The advent and wide acceptance of digital imaging technology has motivated an upsurge in research focused on managing the ever-growing number of digital images. Current research in image manipulation represents a general shift in the field of computer vision from traditional image analysis based on low-level features (e.g. color and texture) to semantic scene understanding based on high-level features (e.g. grass and sky). One particular area of investigation is scene categorization, where the organization of a large number of images is treated as a classification problem. Generally, the classification involves mapping a set of traditional low-level features to semantically meaningful categories, such as indoor and outdoor scenes, using a classifier engine. Successful indoor/outdoor scene categorization is beneficial to a number of image manipulation applications, as indoor and outdoor scenes represent among the most general scene types. In content-based image retrieval, for example, a query for a scene containing a sunset can be restricted to images in the database pre-categorized as outdoor scenes. Also, in image enhancement, categorization of a scene as indoor vs. outdoor can lead to improved color balancing and tone reproduction. Prior research in scene classification has shown that high-level information can, in fact, be inferred from low-level image features. Classification rates of roughly 90% have been reported using low-level features to predict indoor scenes vs. outdoor scenes. However, the high classification rates are often achieved by using computationally expensive, high-dimensional feature sets, thus limiting the practical implementation of such systems. To address this problem, a low complexity, low-dimensional feature set was extracted in a variety of configurations in the work presented here. Due to their excellent generalization performance, Support Vector Machines (SVMs) were used to manage the tradeoff between reduced dimensionality and increased classification accuracy. It was determined that features extracted from image subblocks, as opposed to the full image, can yield better classification rates when combined in a second stage. In particular, applying SVMs in two stages led to an indoor/outdoor classification accuracy of 90.2% on a large database of consumer photographs provided by Kodak. Finally, it was also shown that low-level and semantic features can be integrated efficiently using Bayesian networks for increased accuracy. Specifically, the integration of grass and sky semantic features with color and texture low-level features increased the indoor/outdoor classification rate to 92.8% on the same database of images.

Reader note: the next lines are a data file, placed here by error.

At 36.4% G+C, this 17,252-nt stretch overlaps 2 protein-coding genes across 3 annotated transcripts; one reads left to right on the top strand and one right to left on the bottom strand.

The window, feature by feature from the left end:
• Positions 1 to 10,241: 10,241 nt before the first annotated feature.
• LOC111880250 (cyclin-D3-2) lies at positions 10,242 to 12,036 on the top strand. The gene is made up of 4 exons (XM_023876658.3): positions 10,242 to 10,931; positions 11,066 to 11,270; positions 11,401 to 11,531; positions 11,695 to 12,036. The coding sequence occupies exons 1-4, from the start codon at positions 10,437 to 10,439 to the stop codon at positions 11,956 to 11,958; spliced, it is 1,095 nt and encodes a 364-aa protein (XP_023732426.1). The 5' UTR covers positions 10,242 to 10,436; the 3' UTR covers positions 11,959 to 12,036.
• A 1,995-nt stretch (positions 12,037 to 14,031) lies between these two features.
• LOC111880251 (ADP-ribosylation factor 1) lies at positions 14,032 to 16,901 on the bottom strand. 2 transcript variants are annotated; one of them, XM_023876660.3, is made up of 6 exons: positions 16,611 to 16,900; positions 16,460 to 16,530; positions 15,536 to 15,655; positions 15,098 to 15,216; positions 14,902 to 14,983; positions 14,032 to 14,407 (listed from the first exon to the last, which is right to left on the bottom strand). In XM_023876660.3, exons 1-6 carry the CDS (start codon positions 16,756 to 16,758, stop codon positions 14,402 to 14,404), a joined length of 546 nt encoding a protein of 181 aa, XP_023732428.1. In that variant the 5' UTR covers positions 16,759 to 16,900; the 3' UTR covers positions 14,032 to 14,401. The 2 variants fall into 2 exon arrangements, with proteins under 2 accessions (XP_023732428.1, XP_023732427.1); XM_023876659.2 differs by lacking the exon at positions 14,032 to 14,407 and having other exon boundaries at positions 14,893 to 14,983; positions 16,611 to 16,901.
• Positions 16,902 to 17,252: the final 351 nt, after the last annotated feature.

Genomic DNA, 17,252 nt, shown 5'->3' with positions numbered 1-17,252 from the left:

Library of Congress Subject Headings
Image processing--Digital techniques; Computer algorithms; Images, Photographic--Classification
Department, Program, or Center
Electrical Engineering (KGCOE)
Serrano, Navid, "Automatic indoor/outdoor scene classification" (2002). Thesis. Rochester Institute of Technology. Accessed from
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